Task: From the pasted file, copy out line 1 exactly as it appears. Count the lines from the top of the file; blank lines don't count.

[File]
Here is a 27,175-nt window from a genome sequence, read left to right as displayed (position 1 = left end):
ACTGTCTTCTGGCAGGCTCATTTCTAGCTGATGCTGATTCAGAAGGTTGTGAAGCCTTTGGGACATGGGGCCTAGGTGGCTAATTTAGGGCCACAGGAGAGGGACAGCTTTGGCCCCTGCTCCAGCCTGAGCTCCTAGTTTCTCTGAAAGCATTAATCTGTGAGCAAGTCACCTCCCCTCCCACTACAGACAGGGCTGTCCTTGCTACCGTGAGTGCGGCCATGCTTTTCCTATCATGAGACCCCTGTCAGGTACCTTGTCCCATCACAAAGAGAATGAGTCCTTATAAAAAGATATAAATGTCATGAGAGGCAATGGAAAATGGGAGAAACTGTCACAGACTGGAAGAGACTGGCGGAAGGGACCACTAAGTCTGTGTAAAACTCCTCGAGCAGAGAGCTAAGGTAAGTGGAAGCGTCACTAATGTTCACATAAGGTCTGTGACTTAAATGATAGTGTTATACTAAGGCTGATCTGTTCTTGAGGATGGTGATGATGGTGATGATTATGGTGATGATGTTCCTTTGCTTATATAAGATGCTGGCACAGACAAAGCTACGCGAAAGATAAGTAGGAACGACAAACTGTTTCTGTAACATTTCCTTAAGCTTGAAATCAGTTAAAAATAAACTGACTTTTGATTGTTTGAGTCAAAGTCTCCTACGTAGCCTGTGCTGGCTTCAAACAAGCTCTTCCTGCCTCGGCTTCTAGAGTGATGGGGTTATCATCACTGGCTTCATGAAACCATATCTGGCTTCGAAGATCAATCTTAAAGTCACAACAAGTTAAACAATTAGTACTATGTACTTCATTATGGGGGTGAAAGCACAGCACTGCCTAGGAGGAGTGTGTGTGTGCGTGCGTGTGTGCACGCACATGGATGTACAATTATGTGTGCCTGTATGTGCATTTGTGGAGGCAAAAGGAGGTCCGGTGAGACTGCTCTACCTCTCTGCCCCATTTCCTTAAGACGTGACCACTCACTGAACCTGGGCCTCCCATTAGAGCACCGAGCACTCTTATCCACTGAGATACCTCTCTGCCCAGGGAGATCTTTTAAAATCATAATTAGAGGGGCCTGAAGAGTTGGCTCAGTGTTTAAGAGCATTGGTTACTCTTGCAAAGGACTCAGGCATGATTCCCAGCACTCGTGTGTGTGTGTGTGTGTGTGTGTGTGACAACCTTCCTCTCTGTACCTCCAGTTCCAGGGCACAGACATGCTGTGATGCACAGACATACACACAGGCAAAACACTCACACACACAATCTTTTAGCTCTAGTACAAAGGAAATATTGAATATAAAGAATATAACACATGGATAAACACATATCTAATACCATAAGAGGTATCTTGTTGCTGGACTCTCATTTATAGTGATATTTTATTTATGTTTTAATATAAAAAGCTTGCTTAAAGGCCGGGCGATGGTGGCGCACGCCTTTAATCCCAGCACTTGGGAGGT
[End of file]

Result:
Here is a 27,175-nt window from a genome sequence, read left to right as displayed (position 1 = left end):